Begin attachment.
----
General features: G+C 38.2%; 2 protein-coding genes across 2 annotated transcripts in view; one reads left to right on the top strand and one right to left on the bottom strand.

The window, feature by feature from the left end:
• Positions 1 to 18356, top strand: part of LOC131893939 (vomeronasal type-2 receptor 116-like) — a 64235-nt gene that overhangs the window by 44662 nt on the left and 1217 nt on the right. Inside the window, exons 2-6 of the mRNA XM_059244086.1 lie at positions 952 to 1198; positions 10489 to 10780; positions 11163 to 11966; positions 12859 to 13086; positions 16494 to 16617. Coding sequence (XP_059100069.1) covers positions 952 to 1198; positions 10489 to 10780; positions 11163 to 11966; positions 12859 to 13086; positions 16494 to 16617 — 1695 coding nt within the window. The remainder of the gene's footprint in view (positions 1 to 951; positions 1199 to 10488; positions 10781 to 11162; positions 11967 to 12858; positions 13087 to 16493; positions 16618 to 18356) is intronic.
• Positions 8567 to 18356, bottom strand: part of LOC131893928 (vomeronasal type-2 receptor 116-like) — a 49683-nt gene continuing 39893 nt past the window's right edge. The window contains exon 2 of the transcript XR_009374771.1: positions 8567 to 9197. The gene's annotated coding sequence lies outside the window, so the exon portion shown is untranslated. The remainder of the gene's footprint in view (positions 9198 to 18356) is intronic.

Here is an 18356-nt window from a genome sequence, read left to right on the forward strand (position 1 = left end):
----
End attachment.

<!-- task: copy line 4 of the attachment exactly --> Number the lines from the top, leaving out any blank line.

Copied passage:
• Positions 8567 to 18356, bottom strand: part of LOC131893928 (vomeronasal type-2 receptor 116-like) — a 49683-nt gene continuing 39893 nt past the window's right edge. The window contains exon 2 of the transcript XR_009374771.1: positions 8567 to 9197. The gene's annotated coding sequence lies outside the window, so the exon portion shown is untranslated. The remainder of the gene's footprint in view (positions 9198 to 18356) is intronic.